Elderly Man With Alzheimer’s Killed His 16-YO Granddaughter | He Claimed That He Can't Remember Doing It

Elderly Man With Alzheimer’s Killed His 16-YO Granddaughter | He Claimed That He Can't Remember Doing It

His lawyers argued in court he should not be held responsible for the murder because his illness causes dementia.

Trigger Warning: This story contains graphic details of murder that may be disturbing for readers. 

On the night of September 9th, 2020, Susumu Tomizawa, now 88, got into an argument with his granddaughter Tomomi, 16. Tomizawa was drinking heavily that evening and he was so upset that he entered Tomomi’s bedroom with a 17cm-long kitchen knife and repeatedly stabbed her in the neck, a court in western Japan heard last month, per 7 News.

Then, he called his eldest son and said that he found her bloodied body, the court heard. Soon, the cops arrived at the scene and they arrested the man. 

Tomizawa admitted to killing his granddaughter nearly two years ago in a court in Western Japan last month but he said, he doesn’t remember doing it because he has Alzheimer’s. Alzheimer’s is a progressive and irreversible neurological disorder that destroys neurons and shrinks regions of the brain.

In court, his lawyers argued he should not be held responsible for the murder because his illness causes dementia, a condition that results in multiple cognitive deficits such as memory loss, according to CNN.



"He was insane at the time due to dementia and alcohol consumption ... and therefore pleaded not guilty," they said. But the court in Fukui city disagreed.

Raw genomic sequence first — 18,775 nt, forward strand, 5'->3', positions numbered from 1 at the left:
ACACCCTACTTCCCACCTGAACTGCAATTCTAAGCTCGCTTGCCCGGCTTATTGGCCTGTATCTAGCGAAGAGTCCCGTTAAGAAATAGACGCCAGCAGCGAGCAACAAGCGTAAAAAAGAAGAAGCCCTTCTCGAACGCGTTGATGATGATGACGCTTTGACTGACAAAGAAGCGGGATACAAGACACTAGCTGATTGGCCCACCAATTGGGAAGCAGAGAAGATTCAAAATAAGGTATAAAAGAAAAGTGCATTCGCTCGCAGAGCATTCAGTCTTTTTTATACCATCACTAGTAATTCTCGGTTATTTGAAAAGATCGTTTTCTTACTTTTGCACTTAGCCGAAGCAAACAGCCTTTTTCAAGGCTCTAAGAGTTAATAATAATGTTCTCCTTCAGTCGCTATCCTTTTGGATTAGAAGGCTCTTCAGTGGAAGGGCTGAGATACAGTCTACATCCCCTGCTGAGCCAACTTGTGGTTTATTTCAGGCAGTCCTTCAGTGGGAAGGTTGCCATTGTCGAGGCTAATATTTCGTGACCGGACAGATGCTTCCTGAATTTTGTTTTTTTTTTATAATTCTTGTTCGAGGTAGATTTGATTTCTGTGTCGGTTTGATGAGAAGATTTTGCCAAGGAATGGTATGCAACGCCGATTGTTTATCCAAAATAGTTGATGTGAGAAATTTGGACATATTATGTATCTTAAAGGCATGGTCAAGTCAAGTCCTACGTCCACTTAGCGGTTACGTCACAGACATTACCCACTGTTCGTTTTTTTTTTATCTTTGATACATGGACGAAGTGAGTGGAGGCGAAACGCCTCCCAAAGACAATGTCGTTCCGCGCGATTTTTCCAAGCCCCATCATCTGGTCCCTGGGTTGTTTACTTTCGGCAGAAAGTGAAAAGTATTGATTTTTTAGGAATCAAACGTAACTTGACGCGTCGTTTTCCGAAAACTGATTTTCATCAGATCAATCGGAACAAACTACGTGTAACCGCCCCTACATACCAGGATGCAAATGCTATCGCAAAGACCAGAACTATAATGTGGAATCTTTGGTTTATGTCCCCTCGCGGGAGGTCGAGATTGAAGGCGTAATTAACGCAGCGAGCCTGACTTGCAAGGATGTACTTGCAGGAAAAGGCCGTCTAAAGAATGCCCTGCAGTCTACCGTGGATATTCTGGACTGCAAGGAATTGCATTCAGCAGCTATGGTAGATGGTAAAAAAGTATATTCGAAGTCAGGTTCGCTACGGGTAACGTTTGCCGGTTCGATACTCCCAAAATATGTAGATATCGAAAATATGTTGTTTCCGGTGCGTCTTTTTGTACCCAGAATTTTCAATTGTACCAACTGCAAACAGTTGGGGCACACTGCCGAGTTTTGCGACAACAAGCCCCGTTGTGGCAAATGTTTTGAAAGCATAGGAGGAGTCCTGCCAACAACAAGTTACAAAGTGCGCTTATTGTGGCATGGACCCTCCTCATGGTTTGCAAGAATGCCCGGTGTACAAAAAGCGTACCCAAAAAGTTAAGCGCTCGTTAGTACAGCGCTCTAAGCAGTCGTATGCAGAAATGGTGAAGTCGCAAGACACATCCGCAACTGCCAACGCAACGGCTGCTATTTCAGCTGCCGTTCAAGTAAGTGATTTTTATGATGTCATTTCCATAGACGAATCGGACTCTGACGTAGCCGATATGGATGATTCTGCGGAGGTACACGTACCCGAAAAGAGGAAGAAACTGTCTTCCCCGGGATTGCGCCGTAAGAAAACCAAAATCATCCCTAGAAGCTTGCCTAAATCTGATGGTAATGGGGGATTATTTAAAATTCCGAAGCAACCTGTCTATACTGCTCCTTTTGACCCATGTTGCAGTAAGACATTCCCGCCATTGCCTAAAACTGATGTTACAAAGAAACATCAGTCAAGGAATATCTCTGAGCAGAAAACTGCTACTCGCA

On May 31, 2022, Tomizawa was sentenced to four-and-a-half years in prison for murder. But during the trial, Tomizawa's mental state was taken into serious consideration by doctors, lawyers and judges to ascertain whether or not he had knowingly killed his granddaughter.

Doctors who evaluated his condition insisted he had a motive for committing murder. "His actions were purposeful and consistent with his intent to kill," forensic psychiatrist Hiroki Nakagawa told the court.

Prosecutors said the elderly man was able to control his actions and "possessed the ability to judge right and wrong," despite his illness.

In its ruling, the court acknowledged Tomizawa's Alzheimer's but also said he had understood the consequences of his actions. "After careful examination and consultation with the defendant, we [made] a careful judgment," judge Yoshinobu Kawamura said.



"The defendant was in a state of mental exhaustion at the time of the crime and he had great difficulty in judging right or wrong or in dissuading himself from committing the crime -- but he was not in a state where he was unable to do so."

Japan has one of the largest populations of elderly people in the world, with more than 20% of its residents over the age of 65, according to government records. The number of Japanese centenarians is also at an all-time high. 

Also, Alzheimer’s is the most common form of dementia affecting elderly people, according to experts. In Japan alone, 4.6 million people are living with dementia. Experts say the number will rise significantly as the country continues to age rapidly.

"Prisons in Japan are full of elderly inmates suffering from dementia," said Koichi Hamai, a criminal justice expert and law professor at Ryukoku University in Kyoto. "The number of elderly prisoners is increasing and we have to take various measures to [address it]."




Representative Cover Image Source: Getty Images | D-Keine

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